Coaching Is a Birthright For Thompson Brothers

John Thompson III, above, didn't have the Georgetown lineage that younger brother Ronny did, but wound up coaching the Hoyas anyway. The brothers' teams meet tomorrow at Verizon Center.
John Thompson III, above, didn't have the Georgetown lineage that younger brother Ronny did, but wound up coaching the Hoyas anyway. The brothers' teams meet tomorrow at Verizon Center. (By John Mcdonnell -- The Washington Post)
By Camille Powell
Washington Post Staff Writer
Sunday, November 26, 2006

When Ronny Thompson was making his head coaching debut Nov. 11, directing Ball State to a victory over Northern Colorado, his father, mother and sister were in the stands at Worthen Arena.

His older brother wanted to be there as well. After all, John Thompson III was there in Muncie, Ind., on the day that Ronny was introduced as the Cardinals' head coach, "just being a proud big brother," he said.

But John III was busy with his own game, coaching the nationally ranked Georgetown Hoyas to a win over Hartford. By the time he walked into his postgame news conference, however, he had received three updates on the Ball State game.

Tomorrow night, it will be a lot easier for the brothers to keep tabs on one another; they'll just have to look at the scoreboard inside Verizon Center. The Hoyas will host Ball State, and the two sons of Hall of Fame Coach John Thompson Jr. will begin a new chapter in a rivalry that began in their back yard.

"Dad didn't want us to play it," Ronny said. "Obviously, we don't always listen to him."

Said John III: "As John Thompson, Ronny's brother and John and Gwen's son, it makes no sense. I don't want to do it. But as the coach of Georgetown, all things considered, it makes sense."

It will be an emotional night, to be sure, and not just because the brothers are facing each other for the first time as head coaches. Ronny, 37, is the one who played at Georgetown. He is the one who coached at Georgetown alongside their father. He is the one who chose two Georgetown players -- Michael Sweetney and Tony Bethel -- to be among the godfathers for his son, Dylan. But 40-year-old John III, the Princeton graduate, is the one currently coaching at Georgetown, and the one who has brought the Hoyas back to national prominence.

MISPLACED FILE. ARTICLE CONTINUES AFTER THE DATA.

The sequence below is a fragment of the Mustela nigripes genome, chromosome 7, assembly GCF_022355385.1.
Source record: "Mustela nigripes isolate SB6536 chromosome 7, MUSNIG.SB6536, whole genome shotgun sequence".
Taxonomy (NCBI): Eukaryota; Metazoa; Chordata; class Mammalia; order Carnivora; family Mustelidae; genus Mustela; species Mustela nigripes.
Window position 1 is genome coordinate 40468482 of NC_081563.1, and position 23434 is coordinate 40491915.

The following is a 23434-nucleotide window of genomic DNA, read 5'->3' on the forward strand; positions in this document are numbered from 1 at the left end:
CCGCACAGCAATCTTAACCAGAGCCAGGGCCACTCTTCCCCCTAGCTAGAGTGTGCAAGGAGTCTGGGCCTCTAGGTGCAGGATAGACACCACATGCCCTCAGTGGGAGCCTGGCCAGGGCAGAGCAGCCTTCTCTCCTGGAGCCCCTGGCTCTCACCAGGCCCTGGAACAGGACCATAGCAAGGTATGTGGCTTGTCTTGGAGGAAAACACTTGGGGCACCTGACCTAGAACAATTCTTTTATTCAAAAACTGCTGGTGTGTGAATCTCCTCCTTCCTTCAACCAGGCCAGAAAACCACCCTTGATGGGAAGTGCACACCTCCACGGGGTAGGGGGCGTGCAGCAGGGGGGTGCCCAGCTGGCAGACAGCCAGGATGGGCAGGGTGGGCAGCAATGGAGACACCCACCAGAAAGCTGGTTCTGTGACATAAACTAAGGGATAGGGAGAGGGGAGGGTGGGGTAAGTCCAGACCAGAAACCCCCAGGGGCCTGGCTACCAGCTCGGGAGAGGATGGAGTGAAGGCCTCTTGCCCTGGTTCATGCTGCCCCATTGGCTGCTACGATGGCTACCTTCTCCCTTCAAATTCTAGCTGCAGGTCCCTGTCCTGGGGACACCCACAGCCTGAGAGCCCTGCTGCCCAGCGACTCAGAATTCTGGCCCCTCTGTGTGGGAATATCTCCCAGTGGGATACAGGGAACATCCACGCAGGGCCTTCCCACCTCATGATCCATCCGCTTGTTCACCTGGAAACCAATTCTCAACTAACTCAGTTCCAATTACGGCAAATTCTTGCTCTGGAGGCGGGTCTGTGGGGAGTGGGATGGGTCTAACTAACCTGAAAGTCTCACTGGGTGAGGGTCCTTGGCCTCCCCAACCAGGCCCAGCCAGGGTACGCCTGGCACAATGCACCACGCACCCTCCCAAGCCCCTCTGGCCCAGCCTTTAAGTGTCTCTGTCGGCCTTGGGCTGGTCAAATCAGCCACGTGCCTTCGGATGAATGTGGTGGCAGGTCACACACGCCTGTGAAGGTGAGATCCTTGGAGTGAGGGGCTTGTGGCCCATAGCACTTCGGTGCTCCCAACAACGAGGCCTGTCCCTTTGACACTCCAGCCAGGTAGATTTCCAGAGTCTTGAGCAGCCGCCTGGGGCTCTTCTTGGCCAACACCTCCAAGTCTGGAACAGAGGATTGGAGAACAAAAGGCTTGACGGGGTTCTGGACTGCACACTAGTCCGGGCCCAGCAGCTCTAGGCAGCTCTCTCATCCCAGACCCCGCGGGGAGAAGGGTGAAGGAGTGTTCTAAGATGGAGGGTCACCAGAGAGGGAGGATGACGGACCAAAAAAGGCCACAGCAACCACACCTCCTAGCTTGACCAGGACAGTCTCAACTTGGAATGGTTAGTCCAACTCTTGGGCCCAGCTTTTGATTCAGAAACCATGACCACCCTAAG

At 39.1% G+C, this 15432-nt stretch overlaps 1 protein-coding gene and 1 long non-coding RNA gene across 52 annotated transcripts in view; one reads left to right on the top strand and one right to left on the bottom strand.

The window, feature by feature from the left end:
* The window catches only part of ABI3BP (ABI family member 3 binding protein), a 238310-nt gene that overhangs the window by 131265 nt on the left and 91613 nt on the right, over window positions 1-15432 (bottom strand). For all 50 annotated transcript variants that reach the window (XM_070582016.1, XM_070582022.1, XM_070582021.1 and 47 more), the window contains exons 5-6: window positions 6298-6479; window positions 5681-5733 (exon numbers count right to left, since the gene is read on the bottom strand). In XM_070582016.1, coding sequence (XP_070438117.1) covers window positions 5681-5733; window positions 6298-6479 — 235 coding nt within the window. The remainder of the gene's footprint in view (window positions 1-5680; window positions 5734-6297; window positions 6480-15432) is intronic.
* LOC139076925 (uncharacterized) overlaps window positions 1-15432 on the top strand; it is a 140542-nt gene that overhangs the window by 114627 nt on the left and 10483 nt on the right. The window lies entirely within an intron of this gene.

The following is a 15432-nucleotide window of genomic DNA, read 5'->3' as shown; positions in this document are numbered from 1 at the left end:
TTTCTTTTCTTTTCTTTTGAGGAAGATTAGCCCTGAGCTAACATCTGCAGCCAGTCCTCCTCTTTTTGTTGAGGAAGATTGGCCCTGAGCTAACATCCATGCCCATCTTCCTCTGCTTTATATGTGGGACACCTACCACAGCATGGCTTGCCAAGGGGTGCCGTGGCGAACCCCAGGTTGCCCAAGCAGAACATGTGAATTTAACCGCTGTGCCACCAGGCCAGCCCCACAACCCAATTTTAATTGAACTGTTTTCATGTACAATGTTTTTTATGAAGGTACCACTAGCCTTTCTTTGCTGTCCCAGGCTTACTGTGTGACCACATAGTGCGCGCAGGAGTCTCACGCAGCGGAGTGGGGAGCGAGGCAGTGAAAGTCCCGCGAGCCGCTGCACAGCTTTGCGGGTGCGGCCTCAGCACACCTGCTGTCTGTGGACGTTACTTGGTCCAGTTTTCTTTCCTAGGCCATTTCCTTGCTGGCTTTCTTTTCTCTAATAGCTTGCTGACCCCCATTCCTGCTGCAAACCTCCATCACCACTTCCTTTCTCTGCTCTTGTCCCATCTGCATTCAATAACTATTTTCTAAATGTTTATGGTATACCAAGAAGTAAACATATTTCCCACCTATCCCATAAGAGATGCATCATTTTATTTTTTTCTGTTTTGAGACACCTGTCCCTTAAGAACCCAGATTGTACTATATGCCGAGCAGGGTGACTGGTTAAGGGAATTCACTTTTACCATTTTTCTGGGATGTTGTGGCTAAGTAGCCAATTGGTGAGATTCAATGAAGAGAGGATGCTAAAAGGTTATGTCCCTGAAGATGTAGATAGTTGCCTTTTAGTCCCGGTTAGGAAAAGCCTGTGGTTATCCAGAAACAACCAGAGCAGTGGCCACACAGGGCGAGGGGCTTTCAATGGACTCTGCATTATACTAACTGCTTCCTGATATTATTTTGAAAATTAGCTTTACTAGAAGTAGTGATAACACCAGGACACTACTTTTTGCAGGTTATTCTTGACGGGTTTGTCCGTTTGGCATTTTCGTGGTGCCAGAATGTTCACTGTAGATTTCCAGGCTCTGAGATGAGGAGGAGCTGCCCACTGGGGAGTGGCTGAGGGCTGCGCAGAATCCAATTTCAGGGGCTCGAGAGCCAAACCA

"It's a little weird that he's there, because I look at it as that's my school," said Ronny, who even has a black Georgetown warmup shirt hanging on a hook behind the door in his Ball State office. "He went to Princeton! He went down Route 95! I met my wife at Georgetown! It definitely is a little odd at times."

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Ronny may be the one who went to Georgetown, but "we are all Georgetown," says Tiffany Thompson, the youngest of John Jr. and Gwen's three children. Tiffany, 31, says she grew up in McDonough Gymnasium, where John Jr. spent 27 seasons building Georgetown into a national basketball power. She first learned the concept of seconds in a minute by watching the shot clock, she did her homework on the bleachers during games, and she listened as her teenage brothers dissected the strengths and weaknesses of the various Hoyas players.

But John III was the first to leave; he went to Princeton, where he played for and later coached under Pete Carril. Tiffany left as well; she attended Brown. Only Ronny stayed at Georgetown -- though it wasn't entirely his decision.

"I went to Georgetown because my dad was worried I wouldn't graduate," Ronny said with a laugh. "That's the very honest truth. My mom and my dad thought that I was the one that they would have to keep their thumb on to get through school. That's the only reason, because John was a far better player than I was."

But Ronny did graduate, in 1992 with a degree in sociology, and he played in 112 games for the Hoyas over four seasons, averaging 2.5 points. After graduation, Ronny, like his brother, didn't go directly into coaching; he spent a year working on Wall Street. When Ronny decided it was time to change careers and get back into basketball, his father wouldn't make a single phone call on his son's behalf. Said Ronny, "He said, 'If you can't get a job, you can't do the job.' That's just how he was."

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